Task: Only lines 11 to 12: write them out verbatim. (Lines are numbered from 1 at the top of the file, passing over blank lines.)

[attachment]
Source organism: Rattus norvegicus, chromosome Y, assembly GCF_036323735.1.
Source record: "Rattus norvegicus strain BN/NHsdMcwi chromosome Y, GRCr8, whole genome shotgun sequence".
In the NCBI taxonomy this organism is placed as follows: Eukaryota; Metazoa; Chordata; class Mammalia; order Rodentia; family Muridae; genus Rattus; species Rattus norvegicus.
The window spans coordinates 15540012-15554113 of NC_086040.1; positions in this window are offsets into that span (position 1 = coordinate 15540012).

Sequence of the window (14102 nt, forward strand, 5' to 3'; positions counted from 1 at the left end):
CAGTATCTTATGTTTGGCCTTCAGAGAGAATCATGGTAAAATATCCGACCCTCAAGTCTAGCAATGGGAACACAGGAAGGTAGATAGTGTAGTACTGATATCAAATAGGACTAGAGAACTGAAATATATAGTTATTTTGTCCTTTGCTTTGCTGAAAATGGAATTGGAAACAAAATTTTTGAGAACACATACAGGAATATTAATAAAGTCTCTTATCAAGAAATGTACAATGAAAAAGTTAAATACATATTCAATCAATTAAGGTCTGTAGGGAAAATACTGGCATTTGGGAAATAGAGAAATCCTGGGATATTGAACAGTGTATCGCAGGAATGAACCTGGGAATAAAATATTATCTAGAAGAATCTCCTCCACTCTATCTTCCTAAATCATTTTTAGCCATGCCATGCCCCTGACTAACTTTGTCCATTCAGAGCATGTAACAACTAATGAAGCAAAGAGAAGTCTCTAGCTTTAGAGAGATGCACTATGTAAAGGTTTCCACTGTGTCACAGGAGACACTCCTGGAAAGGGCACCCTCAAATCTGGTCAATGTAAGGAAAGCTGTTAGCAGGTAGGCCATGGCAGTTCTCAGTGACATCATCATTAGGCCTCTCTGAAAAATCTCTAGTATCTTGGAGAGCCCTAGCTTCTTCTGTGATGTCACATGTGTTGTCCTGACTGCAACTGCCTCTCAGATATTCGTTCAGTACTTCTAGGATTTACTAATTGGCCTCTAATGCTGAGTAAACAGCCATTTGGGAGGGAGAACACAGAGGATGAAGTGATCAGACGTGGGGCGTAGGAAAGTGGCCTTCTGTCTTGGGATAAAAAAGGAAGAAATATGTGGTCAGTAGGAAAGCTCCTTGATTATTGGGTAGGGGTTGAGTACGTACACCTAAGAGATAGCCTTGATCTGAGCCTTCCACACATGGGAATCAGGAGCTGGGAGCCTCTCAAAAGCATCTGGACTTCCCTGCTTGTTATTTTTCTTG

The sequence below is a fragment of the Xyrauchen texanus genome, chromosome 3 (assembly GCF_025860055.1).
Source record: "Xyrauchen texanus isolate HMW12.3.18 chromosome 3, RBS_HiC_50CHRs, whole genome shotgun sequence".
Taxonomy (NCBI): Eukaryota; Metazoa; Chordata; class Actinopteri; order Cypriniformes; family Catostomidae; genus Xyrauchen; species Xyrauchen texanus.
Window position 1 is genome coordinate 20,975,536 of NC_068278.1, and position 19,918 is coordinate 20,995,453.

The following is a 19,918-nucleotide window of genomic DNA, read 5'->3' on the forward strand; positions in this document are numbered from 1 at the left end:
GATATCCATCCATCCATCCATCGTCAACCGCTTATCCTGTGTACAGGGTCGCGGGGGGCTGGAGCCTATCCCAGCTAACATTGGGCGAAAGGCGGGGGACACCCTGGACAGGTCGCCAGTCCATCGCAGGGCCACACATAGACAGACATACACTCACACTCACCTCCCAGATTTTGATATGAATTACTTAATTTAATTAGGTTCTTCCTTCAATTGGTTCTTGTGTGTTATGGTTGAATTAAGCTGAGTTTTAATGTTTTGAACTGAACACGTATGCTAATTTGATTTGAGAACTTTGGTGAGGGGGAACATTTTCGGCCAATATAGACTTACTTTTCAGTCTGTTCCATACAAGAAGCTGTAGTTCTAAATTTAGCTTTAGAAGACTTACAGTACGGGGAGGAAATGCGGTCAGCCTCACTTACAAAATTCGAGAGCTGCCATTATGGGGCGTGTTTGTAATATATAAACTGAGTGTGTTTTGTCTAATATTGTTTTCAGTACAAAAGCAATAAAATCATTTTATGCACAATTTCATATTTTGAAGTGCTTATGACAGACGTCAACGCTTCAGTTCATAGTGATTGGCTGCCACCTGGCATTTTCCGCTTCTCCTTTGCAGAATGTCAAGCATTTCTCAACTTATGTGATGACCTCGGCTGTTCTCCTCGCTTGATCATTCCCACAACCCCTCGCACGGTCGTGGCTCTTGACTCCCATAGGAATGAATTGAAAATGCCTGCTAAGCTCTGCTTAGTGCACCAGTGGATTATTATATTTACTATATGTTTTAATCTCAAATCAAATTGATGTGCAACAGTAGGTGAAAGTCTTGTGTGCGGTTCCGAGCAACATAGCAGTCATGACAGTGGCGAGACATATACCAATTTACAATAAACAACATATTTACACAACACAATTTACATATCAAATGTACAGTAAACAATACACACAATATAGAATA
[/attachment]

The following is a 19,918-nucleotide window of genomic DNA, read 5'->3' on the forward strand; positions in this document are numbered from 1 at the left end:
GATATCCATCCATCCATCCATCGTCAACCGCTTATCCTGTGTACAGGGTCGCGGGGGGCTGGAGCCTATCCCAGCTAACATTGGGCGAAAGGCGGGGGACACCCTGGACAGGTCGCCAGTCCATCGCAGGGCCACACATAGACAGACATACACTCACACTCACCTCCCAGATTTTGATATGAATTACTTAATTTAATTAGGTTCTTCCTTCAATTGGTTCTTGTGTGTTATGGTTGAATTAAGCTGAGTTTTAATGTTTTGAACTGAACACGTATGCTAATTTGATTTGAGAACTTTGGTGAGGGGGAACATTTTCGGCCAATATAGACTTACTTTTCAGTCTGTTCCATACAAGAAGCTGTAGTTCTAAATTTAGCTTTAGAAGACTTACAGTACGGGGAGGAAATGCGGTCAGCCTCACTTACAAAATTCGAGAGCTGCCATTATGGGGCGTGTTTGTAATATATAAACTGAGTGTGTTTTGTCTAATATTGTTTTCAGTACAAAAGCAATAAAATCATTTTATGCACAATTTCATATTTTGAAGTGCTTATGACAGACGTCAACGCTTCAGTTCATAGTGATTGGCTGCCACCTGGCATTTTCCGCTTCTCCTTTGCAGAATGTCAAGCATTTCTCAACTTATGTGATGACCTCGGCTGTTCTCCTCGCTTGATCATTCCCACAACCCCTCGCACGGTCGTGGCTCTTGACTCCCATAGGAATGAATTGAAAATGCCTGCTAAGCTCTGCTTAGTGCACCAGTGGATTATTATATTTACTATATGTTTTAATCTCAAATCAAATTGATGTGCAACAGTAGGTGAAAGTCTTGTGTGCGGTTCCGAGCAACATAGCAGTCATGACAGTGGCGAGACATATACCAATTTACAATAAACAACATATTTACACAACACAATTTACATATCAAATGTACAGTAAACAATACACACAATATAGAATA